Emma Shanahan, Principal at Aspen Heights British School Al Bahya says, “At Aspen Heights, we are beginning our preparations for the Holy month by holding a community craft event. Families and children will decorate recycled glass jars to use as lanterns. Involving children and the entire community in these preparations ensures everyone feels involved.”

“Last year we asked the parents and the students to write about their good deeds in cards and hang them on the tree we installed in the reception area. It encouraged them to share good thoughts with everyone”, says Nada Almasri, Head of Arabic at Dubai Heights Academy.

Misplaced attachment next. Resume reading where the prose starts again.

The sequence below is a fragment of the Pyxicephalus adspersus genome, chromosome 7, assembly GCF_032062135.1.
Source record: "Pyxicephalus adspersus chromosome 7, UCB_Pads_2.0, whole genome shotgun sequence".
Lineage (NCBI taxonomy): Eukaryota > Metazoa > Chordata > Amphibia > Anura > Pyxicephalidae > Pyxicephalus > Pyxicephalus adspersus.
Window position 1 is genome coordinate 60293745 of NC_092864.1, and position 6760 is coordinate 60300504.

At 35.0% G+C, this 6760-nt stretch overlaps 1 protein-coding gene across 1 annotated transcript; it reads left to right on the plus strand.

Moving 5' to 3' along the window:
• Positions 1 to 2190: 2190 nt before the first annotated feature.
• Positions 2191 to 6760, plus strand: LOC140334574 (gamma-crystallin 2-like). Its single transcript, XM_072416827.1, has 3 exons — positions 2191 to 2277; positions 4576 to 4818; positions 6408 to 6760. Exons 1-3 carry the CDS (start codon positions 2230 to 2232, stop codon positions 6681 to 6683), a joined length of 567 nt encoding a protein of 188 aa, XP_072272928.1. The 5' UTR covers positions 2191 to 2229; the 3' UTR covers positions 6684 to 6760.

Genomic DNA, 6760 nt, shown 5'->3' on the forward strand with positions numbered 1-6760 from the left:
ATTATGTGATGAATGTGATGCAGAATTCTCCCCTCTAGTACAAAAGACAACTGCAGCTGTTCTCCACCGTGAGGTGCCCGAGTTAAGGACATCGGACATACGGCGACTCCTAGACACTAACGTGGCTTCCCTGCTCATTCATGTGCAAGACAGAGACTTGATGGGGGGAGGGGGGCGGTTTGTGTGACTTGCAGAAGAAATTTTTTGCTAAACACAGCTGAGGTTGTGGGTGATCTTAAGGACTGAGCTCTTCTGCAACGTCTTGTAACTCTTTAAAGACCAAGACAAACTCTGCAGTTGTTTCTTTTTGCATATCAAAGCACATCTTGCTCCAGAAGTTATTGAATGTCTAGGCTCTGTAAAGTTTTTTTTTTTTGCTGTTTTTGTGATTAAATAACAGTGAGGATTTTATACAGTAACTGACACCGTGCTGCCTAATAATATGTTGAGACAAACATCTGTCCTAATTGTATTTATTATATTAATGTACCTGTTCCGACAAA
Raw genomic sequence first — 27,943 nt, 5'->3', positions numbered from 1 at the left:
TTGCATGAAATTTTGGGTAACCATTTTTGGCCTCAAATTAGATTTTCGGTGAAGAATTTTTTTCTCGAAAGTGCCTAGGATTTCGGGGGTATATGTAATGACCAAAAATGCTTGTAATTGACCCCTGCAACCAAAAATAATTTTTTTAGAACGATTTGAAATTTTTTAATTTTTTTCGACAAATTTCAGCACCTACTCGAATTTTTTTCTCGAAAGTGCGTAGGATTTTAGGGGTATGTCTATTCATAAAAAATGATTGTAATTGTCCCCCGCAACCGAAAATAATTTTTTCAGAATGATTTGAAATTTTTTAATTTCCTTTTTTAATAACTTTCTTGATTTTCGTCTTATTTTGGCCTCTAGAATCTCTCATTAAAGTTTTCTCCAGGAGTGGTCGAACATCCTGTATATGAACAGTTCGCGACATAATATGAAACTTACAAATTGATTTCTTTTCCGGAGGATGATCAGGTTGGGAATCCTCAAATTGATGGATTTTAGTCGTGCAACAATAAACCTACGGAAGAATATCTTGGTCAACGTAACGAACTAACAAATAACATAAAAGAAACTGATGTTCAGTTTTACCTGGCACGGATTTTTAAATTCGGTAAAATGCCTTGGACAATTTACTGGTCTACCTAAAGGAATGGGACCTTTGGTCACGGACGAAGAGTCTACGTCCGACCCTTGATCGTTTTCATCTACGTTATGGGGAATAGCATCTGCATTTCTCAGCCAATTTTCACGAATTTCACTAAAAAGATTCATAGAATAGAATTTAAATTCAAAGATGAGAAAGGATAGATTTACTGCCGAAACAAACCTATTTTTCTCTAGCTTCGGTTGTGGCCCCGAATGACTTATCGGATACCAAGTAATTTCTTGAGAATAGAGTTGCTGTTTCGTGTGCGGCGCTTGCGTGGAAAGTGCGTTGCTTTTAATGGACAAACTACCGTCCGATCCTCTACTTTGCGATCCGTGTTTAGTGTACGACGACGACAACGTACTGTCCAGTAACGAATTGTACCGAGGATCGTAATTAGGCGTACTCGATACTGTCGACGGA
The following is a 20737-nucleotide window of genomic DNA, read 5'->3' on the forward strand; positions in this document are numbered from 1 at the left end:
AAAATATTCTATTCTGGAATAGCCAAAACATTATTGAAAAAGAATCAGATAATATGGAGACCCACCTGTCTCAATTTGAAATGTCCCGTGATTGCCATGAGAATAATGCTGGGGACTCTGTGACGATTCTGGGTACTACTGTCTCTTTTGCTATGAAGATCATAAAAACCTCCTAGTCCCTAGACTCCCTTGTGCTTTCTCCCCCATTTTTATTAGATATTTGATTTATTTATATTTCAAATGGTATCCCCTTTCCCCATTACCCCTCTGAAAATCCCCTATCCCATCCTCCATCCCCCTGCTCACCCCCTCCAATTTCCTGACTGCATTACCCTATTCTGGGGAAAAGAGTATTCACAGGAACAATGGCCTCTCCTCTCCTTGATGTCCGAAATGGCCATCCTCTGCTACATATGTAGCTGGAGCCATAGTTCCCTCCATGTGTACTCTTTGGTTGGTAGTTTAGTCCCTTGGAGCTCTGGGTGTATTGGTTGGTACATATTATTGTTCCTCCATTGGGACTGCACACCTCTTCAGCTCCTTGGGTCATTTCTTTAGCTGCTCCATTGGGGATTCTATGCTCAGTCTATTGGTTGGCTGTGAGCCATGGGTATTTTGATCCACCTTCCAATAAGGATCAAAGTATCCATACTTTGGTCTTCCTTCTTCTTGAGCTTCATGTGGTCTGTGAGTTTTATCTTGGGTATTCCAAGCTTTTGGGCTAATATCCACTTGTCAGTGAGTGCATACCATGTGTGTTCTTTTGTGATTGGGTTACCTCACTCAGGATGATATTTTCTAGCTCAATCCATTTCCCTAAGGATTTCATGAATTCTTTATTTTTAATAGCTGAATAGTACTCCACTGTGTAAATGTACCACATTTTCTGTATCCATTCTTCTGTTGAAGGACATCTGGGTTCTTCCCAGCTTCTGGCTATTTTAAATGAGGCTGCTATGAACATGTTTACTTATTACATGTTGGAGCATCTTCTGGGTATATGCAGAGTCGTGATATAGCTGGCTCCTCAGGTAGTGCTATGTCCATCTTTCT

Iftar is the evening meal with which Muslims end their daily Ramadan fast at sunset. To educate parents and children about this important Ramadan meal, schools organise community Iftars for staff, parents and students. “It is a chance for everyone to gather and have Iftar together”, explains Nancy Hassan, Head of Arabic and Islamic at Dubai British School Jumeirah Park.

“Every Ramadan we host two Iftars for the DBS community. One is a visit to the Bastakiya area, open to all. Our main Iftar is hosted at DBS with the support of our PTA (Parent Teacher Association) for parents, teachers, staff and students and is always a hugely popular evening! Guests bring dishes to share and students take part in activities such as a Ramadan quiz and henna,” briefs Simon Jodrell, Principal, Dubai British School

Educating students about the cultural importance and other activities